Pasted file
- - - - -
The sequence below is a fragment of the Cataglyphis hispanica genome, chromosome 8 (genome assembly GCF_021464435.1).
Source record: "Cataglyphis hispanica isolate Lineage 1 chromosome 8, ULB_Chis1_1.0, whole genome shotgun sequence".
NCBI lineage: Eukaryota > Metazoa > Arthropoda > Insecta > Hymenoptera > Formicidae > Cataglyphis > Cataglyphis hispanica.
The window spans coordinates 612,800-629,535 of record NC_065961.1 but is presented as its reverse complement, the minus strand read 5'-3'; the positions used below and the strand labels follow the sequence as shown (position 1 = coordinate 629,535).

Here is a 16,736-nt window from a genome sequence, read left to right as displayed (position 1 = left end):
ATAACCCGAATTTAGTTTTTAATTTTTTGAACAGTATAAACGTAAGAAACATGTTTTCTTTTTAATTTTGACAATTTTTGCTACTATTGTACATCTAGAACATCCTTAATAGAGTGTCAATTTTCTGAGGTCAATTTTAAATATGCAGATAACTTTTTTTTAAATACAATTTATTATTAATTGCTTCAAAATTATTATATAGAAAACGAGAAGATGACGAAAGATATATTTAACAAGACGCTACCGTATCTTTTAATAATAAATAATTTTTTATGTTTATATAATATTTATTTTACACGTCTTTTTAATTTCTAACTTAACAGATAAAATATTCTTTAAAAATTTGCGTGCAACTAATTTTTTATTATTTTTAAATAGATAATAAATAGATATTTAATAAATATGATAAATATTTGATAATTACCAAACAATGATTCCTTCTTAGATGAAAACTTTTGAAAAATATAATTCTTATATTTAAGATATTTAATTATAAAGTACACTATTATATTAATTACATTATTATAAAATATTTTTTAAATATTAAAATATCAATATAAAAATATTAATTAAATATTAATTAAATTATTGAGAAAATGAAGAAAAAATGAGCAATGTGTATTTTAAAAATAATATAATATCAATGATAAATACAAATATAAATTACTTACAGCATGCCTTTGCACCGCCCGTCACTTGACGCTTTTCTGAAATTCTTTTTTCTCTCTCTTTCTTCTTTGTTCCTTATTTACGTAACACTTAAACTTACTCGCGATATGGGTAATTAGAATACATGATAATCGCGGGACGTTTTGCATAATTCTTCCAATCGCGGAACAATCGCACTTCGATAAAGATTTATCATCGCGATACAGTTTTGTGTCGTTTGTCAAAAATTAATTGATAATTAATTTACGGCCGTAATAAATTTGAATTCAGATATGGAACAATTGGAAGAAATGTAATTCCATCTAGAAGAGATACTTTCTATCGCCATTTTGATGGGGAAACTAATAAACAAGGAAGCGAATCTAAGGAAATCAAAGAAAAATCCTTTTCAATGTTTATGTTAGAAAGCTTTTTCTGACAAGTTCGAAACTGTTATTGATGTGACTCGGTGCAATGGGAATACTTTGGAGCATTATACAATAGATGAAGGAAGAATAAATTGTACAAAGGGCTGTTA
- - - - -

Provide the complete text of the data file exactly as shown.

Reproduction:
The sequence below is a fragment of the Cataglyphis hispanica genome, chromosome 8 (genome assembly GCF_021464435.1).
Source record: "Cataglyphis hispanica isolate Lineage 1 chromosome 8, ULB_Chis1_1.0, whole genome shotgun sequence".
NCBI lineage: Eukaryota > Metazoa > Arthropoda > Insecta > Hymenoptera > Formicidae > Cataglyphis > Cataglyphis hispanica.
The window spans coordinates 612,800-629,535 of record NC_065961.1 but is presented as its reverse complement, the minus strand read 5'-3'; the positions used below and the strand labels follow the sequence as shown (position 1 = coordinate 629,535).

Here is a 16,736-nt window from a genome sequence, read left to right as displayed (position 1 = left end):
ATAACCCGAATTTAGTTTTTAATTTTTTGAACAGTATAAACGTAAGAAACATGTTTTCTTTTTAATTTTGACAATTTTTGCTACTATTGTACATCTAGAACATCCTTAATAGAGTGTCAATTTTCTGAGGTCAATTTTAAATATGCAGATAACTTTTTTTTAAATACAATTTATTATTAATTGCTTCAAAATTATTATATAGAAAACGAGAAGATGACGAAAGATATATTTAACAAGACGCTACCGTATCTTTTAATAATAAATAATTTTTTATGTTTATATAATATTTATTTTACACGTCTTTTTAATTTCTAACTTAACAGATAAAATATTCTTTAAAAATTTGCGTGCAACTAATTTTTTATTATTTTTAAATAGATAATAAATAGATATTTAATAAATATGATAAATATTTGATAATTACCAAACAATGATTCCTTCTTAGATGAAAACTTTTGAAAAATATAATTCTTATATTTAAGATATTTAATTATAAAGTACACTATTATATTAATTACATTATTATAAAATATTTTTTAAATATTAAAATATCAATATAAAAATATTAATTAAATATTAATTAAATTATTGAGAAAATGAAGAAAAAATGAGCAATGTGTATTTTAAAAATAATATAATATCAATGATAAATACAAATATAAATTACTTACAGCATGCCTTTGCACCGCCCGTCACTTGACGCTTTTCTGAAATTCTTTTTTCTCTCTCTTTCTTCTTTGTTCCTTATTTACGTAACACTTAAACTTACTCGCGATATGGGTAATTAGAATACATGATAATCGCGGGACGTTTTGCATAATTCTTCCAATCGCGGAACAATCGCACTTCGATAAAGATTTATCATCGCGATACAGTTTTGTGTCGTTTGTCAAAAATTAATTGATAATTAATTTACGGCCGTAATAAATTTGAATTCAGATATGGAACAATTGGAAGAAATGTAATTCCATCTAGAAGAGATACTTTCTATCGCCATTTTGATGGGGAAACTAATAAACAAGGAAGCGAATCTAAGGAAATCAAAGAAAAATCCTTTTCAATGTTTATGTTAGAAAGCTTTTTCTGACAAGTTCGAAACTGTTATTGATGTGACTCGGTGCAATGGGAATACTTTGGAGCATTATACAATAGATGAAGGAAGAATAAATTGTACAAAGGGCTGTTA